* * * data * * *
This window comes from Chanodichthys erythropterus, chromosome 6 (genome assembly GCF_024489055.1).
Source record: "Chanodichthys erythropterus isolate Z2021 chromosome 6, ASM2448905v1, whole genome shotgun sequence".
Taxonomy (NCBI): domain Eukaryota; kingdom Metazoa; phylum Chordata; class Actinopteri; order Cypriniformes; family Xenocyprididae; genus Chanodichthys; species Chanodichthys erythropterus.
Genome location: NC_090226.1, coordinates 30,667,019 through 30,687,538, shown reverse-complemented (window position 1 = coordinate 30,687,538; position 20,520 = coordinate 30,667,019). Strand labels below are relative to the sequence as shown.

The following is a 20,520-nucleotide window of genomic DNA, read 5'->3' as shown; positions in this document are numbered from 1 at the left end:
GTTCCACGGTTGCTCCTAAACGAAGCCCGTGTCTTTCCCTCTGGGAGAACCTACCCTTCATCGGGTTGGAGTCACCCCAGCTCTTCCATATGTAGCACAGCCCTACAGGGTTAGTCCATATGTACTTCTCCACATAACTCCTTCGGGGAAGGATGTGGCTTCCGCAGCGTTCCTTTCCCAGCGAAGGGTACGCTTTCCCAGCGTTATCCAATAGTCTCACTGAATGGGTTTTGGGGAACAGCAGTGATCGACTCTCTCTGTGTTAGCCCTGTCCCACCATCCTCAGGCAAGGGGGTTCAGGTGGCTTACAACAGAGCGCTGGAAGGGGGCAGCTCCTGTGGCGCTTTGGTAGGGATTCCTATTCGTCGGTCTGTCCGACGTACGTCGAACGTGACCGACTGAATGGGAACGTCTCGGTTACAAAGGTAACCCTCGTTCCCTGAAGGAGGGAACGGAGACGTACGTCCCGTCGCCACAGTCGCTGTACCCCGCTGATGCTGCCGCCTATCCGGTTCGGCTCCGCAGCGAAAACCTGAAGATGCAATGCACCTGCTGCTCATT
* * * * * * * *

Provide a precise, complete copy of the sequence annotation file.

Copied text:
This window comes from Chanodichthys erythropterus, chromosome 6 (genome assembly GCF_024489055.1).
Source record: "Chanodichthys erythropterus isolate Z2021 chromosome 6, ASM2448905v1, whole genome shotgun sequence".
Taxonomy (NCBI): domain Eukaryota; kingdom Metazoa; phylum Chordata; class Actinopteri; order Cypriniformes; family Xenocyprididae; genus Chanodichthys; species Chanodichthys erythropterus.
Genome location: NC_090226.1, coordinates 30,667,019 through 30,687,538, shown reverse-complemented (window position 1 = coordinate 30,687,538; position 20,520 = coordinate 30,667,019). Strand labels below are relative to the sequence as shown.

The following is a 20,520-nucleotide window of genomic DNA, read 5'->3' as shown; positions in this document are numbered from 1 at the left end:
GTTCCACGGTTGCTCCTAAACGAAGCCCGTGTCTTTCCCTCTGGGAGAACCTACCCTTCATCGGGTTGGAGTCACCCCAGCTCTTCCATATGTAGCACAGCCCTACAGGGTTAGTCCATATGTACTTCTCCACATAACTCCTTCGGGGAAGGATGTGGCTTCCGCAGCGTTCCTTTCCCAGCGAAGGGTACGCTTTCCCAGCGTTATCCAATAGTCTCACTGAATGGGTTTTGGGGAACAGCAGTGATCGACTCTCTCTGTGTTAGCCCTGTCCCACCATCCTCAGGCAAGGGGGTTCAGGTGGCTTACAACAGAGCGCTGGAAGGGGGCAGCTCCTGTGGCGCTTTGGTAGGGATTCCTATTCGTCGGTCTGTCCGACGTACGTCGAACGTGACCGACTGAATGGGAACGTCTCGGTTACAAAGGTAACCCTCGTTCCCTGAAGGAGGGAACGGAGACGTACGTCCCGTCGCCACAGTCGCTGTACCCCGCTGATGCTGCCGCCTATCCGGTTCGGCTCCGCAGCGAAAACCTGAAGATGCAATGCACCTGCTGCTCATT